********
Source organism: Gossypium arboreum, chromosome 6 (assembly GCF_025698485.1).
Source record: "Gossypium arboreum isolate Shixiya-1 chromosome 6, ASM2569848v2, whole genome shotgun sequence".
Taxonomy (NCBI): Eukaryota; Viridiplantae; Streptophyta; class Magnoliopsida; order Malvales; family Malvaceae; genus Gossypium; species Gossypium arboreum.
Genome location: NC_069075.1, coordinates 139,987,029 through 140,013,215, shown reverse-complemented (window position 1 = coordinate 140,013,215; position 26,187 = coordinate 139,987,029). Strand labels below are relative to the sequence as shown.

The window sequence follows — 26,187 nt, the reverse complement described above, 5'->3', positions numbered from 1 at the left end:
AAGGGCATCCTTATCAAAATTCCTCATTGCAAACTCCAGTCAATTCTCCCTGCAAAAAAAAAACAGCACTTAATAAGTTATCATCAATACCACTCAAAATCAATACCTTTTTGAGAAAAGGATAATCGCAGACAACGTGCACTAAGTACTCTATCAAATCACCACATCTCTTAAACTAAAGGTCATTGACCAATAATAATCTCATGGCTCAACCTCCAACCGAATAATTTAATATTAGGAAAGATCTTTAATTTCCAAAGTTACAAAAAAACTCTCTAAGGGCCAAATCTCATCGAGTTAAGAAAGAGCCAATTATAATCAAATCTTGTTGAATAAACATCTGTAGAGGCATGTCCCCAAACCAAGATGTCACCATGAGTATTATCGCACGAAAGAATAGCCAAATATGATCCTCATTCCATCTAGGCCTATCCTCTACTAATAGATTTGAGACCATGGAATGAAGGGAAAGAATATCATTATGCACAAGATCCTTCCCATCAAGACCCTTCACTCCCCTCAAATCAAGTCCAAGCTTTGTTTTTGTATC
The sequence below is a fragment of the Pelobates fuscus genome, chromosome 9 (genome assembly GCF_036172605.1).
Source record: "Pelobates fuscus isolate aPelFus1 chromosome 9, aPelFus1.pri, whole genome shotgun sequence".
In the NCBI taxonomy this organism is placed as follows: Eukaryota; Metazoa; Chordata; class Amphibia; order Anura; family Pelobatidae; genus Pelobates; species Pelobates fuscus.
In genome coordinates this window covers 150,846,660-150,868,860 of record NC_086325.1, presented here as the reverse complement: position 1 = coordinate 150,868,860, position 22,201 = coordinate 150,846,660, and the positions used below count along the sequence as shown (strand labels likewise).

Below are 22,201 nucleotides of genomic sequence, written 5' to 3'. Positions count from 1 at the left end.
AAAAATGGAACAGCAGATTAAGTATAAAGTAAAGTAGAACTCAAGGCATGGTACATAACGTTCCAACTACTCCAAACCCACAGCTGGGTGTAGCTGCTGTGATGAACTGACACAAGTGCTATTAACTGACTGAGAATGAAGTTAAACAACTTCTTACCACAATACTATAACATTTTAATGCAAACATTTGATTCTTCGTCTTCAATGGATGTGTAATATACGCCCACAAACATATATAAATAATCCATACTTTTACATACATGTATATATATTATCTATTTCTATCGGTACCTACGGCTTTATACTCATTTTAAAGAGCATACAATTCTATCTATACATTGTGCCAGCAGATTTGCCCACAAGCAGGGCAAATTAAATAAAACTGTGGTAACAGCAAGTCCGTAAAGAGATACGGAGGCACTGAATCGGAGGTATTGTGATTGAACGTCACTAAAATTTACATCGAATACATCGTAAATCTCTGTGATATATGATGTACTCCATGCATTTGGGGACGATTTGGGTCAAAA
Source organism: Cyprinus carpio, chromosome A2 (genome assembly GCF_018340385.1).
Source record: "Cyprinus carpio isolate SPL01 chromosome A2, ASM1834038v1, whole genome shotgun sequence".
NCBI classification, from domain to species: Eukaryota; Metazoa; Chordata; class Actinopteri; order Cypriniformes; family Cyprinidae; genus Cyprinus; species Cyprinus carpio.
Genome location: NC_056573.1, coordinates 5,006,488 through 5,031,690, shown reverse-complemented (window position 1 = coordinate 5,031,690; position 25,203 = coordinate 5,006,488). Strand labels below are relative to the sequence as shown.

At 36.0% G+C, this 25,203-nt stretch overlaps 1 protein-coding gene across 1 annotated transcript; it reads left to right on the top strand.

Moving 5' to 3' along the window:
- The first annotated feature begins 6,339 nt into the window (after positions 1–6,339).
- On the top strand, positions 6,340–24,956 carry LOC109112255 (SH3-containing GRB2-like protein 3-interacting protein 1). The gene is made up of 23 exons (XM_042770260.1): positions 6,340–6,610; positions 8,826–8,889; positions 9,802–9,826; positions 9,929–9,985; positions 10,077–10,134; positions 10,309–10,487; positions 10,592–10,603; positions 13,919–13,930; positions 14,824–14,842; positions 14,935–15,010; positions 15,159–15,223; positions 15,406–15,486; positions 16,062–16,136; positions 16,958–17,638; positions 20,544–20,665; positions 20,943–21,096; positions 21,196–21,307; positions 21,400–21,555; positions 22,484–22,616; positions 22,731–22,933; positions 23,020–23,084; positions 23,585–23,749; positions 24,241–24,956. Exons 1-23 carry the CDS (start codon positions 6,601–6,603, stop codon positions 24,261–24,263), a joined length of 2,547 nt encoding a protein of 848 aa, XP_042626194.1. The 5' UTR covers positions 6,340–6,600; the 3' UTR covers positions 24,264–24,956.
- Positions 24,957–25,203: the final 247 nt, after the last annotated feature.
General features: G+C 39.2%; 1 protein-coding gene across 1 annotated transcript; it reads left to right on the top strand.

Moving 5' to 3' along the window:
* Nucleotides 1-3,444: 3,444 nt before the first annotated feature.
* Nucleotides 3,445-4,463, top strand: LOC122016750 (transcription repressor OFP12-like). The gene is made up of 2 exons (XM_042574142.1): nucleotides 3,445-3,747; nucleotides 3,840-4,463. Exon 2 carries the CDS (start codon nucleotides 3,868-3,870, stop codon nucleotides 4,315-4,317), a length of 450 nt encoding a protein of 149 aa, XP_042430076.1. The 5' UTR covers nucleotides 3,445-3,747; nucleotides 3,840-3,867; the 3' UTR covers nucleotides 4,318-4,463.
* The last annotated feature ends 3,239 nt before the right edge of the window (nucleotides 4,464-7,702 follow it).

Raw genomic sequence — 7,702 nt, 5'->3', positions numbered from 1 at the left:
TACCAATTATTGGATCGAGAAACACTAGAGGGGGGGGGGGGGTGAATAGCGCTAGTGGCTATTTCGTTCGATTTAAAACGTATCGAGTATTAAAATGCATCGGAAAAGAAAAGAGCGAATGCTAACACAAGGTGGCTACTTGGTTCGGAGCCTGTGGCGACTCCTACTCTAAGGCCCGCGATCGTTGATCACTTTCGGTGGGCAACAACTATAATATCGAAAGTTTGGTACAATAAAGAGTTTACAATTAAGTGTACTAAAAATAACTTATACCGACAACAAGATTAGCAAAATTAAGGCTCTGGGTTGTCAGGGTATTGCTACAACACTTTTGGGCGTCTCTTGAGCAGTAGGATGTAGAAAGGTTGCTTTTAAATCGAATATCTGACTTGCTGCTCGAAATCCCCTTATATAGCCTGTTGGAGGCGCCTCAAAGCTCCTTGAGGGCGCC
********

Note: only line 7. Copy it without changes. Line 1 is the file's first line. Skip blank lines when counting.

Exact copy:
The sequence below is a fragment of the Pelobates fuscus genome, chromosome 9 (genome assembly GCF_036172605.1).